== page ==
Two forms of Sassafras leaves. Photo: Patrick Coin (Flickr)
Several features of Sassafras led me to select it as the focal point for my backyard garden design planting plan. Although I've lived in the Northeast most of my life, it's only in the past several years that I've come to really appreciate Sassafras. I now recognize it as a four-season plant.
In early Spring, before anything leafs out, the clouds of brilliant yellow flowers stand out; both male and female flowers are colorful. Summer foliage is handsome and aromatic. On female plants, the fruit is colorful and attractive, and the red stems persist after the fruit has been devoured by birds. Fall color is among the best there is; it should be part of any fall garden that has the space for it. For winter interest, the bark of older specimens develops interesting textures, while the forms of the bare branches seem to flail chaotically, expressive of wilderness.
Sassafras albidum, typical autumn coloration. Photo: dogtooth77 (Flickr)
Sassafras is in the Lauraceae, the Laurel family. This is a family of mostly pantropical, evergreen shrubs and trees; Sassafras has the most northern distribution of the Lauraceae. Many plants in this family are rich in essential oils, and thus of economic importance; Cinnamon, Bay Laurel and Avocado are also in this family. Sassafras roots were once used to flavor root beer, until concerns about the carcinogenic properties of safrole led to banning its use. Sassafras leaves are still used to make the spice gumbo filé.
All parts of Sassafras are aromatic, including its leaves. It's an important larval host for several Lepidoptera. It's the primary larval host for Papilio troilus, spicebush swallowtail, P. palamedes, laurel swallowtail, and Callosamia promethea, Promethea silkmoth.
Flowers are pollinated by bees and flies. Sassafras fruits are eaten by many species of birds. However, plants are dioecious, so both male and female plants are needed within pollinator range. Even if I was lucky enough to get a female plant, the closest other plants I'm aware of are in Prospect Park, a half-mile away. I'm not counting on fruit from my Sassafras, but it would be a terrific bonus.
From my observations, it's very common in the sandy soils along the New Jersey coast. It's most common as a successional plant in disturbed areas, where it can form pure stands through suckering. There's been some research to indicate that Sassafras exhibits allelopathy, interfering with the germination of some other woody species, at least.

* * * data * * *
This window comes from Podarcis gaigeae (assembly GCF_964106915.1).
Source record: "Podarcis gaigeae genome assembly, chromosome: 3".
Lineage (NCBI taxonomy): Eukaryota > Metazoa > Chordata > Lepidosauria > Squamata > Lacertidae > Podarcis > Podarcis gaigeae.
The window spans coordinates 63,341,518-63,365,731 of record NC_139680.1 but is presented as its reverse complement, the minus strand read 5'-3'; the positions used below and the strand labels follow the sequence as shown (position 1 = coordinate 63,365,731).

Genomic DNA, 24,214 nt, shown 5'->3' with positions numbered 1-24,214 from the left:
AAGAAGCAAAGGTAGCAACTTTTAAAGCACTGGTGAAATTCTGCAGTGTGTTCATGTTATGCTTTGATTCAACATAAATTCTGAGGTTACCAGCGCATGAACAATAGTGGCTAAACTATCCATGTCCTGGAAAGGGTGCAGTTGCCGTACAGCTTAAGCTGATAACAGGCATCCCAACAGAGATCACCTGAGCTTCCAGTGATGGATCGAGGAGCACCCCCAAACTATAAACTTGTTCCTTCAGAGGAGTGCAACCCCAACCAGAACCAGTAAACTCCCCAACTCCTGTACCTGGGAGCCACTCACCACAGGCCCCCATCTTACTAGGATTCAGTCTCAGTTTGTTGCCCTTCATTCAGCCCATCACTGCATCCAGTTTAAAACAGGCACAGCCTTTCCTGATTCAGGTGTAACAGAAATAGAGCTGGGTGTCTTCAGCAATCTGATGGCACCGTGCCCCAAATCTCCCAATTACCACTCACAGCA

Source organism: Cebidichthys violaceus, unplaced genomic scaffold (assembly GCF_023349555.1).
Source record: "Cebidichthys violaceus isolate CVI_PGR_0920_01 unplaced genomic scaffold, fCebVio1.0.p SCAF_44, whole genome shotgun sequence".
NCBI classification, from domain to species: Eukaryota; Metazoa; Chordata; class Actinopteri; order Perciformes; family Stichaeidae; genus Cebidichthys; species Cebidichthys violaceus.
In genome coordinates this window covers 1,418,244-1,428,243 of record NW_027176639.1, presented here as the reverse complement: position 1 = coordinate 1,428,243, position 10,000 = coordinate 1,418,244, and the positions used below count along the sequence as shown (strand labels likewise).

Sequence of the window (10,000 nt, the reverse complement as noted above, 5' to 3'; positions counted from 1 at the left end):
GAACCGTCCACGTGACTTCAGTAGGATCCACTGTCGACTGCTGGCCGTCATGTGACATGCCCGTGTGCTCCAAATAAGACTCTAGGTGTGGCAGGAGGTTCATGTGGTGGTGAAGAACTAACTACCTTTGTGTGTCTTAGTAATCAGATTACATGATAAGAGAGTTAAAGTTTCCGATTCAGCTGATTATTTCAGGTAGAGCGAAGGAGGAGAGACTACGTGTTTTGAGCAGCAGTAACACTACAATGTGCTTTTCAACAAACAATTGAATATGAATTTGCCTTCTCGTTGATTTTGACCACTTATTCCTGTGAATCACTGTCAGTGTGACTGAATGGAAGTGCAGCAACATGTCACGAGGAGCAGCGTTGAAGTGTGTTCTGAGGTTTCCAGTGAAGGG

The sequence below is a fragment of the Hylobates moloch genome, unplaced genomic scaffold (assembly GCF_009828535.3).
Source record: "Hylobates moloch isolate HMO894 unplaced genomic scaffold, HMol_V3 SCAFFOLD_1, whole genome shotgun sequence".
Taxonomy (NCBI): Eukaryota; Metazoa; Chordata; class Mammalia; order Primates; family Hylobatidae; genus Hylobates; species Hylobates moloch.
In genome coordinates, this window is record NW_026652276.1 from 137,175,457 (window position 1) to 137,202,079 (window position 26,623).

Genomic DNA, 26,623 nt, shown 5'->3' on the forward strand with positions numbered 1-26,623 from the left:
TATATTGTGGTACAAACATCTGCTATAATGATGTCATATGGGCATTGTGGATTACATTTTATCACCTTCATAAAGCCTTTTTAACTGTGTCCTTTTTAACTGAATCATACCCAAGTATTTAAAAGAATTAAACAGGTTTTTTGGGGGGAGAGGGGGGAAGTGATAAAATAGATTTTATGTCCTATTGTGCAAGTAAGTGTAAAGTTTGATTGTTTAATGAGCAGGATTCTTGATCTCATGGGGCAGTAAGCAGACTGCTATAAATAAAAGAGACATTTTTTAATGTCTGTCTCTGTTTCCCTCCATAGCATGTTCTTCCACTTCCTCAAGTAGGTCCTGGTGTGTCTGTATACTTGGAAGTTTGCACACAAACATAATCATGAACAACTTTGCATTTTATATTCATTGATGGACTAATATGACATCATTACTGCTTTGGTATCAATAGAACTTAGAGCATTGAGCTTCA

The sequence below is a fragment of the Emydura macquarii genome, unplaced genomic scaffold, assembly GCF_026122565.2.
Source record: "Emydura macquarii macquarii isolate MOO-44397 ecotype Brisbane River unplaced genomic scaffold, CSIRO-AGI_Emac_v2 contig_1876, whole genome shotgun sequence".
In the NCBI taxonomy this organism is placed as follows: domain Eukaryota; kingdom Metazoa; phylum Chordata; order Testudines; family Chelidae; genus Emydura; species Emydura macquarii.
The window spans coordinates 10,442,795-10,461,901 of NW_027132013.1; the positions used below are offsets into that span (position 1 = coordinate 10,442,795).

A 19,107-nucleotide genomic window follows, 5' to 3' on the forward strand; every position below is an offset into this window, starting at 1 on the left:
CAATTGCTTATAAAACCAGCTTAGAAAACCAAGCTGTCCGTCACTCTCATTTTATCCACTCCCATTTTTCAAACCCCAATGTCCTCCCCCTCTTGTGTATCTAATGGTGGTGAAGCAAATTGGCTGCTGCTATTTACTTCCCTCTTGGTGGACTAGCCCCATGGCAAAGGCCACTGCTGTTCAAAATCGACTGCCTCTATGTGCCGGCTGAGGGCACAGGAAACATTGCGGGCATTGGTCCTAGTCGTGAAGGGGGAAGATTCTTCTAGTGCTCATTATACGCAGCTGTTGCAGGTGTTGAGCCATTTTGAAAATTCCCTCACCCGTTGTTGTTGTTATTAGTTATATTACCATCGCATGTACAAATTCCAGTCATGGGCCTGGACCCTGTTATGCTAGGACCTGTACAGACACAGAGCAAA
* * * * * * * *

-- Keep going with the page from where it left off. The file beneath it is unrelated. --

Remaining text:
A tendency toward suckering and a reputation for difficulty in transplantation have limited its application in cultivation. However, several authors suggest that propagation methods may influence this. Specimens propagated by apparent transplantation from the field may actually be suckers being separated from a parent plant or stand. The thought is that this increases the chance for suckering later, after transplantation. Even true individuals have deep taproots, making transplantation difficult. This obstacle can be eliminated with pot-grown, seed-propagated individuals. I'm on the lookout for a retail source in the NYC area.
TaxonomyBotanical name: Sassafras albidum
Family: Lauraceae (Laurel Family)
Common name: Sassafras
Description: Deciduous tree.
Range: Widespread in eastern North America, from Maine to Ontario and Michigan, south to Florida and eastern Texas.
FeaturesFlowers: Bright yellow clusters of flowers appear before leaves in early Spring. Dioecious: both male and female plants needed for fruiting.
Foliage: Multiple shapes, brilliant fall colors, one of the best for fall foliage.
Fruits: (On female plants) Oil-rich, blue-black berries on long bright red stalks.
Bark: Smooth when young, interesting, deeply furrowed, "alligator-hide bark" [Cullina] on older trees.
CultureHeight: 8m/26ft after 20 years [Flint], 30-60 feet at maturity
Width: 25-40 feet at maturity
DBH: 3 feet at maturity
Hardiness zones: 4-8
Exposure: Full sun preferred, but tolerates some shade as an understory tree.
Longevity: The Arnold Arboretum has a specimen that they acquired in 1884, over 120 years ago.
- Because of its wide natural range, select a local ecotype, or acquire from a local nursery, for best adaptation and performance to your conditions.
- Can be prone to suckering from lateral roots. To minimize this, do not transplant from the wild. Plant only container-grown seedlings. [Cullina, DIRR1997, Flint]
- Not readily available commercially, but is carried by nurseries specializing in native plants.
- Dioecious, so an individual planting may be male or female, and both are needed to produce fruit on the females.
Wildlife valueBirds: Oil-rich fruit on female plants are favored by migrating birds. [Cullina] Species include catbirds, flickers, pileated woodpeckers, downy woodpeckers, thrushes, vireos, and mockingbirds.
Butterflies and Moths: Primary larval host for Papilio troilus, spicebush swallowtail, P. palamedes, laurel swallowtail [Cullina, NPIN], and Callosamia promethea, Promethea silkmoth [NPIN, BONA], Cecropia species [BBG]
Pollinators: Sassafras is pollinated by bees and flies.
References[BONA] Butterflies and Moths of North America
Cullina, William. Native Trees, Shrubs and Vines. 2002. Houghton Mifflin. ISBN-13: 978-0-618-09858-3
[DIRR1997] Dirr, Michael. Dirr's Hardy Trees and Shrubs. 1997. Timber Press. ISBN-13: 978-0-88192-404-6
[DIRR1998] Dirr, Michael. Manual of Woody Landscape Plants. Revised 1998. Stipes Publishing. ISBN-13: 978-0-87563-795-2
Flint, Harrison. Landscape Plants for Eastern North America. 1983. Wiley. ISBN: 0-471-86905-8
Sullivan, Janet (1993). "Sassafras albidum". Fire Effects Information System, [Online]. U.S. Department of Agriculture, Forest Service, Rocky Mountain Research Station, Fire Sciences Laboratory
Missouri Botanical Garden
Plants For A Future
University of Connecticut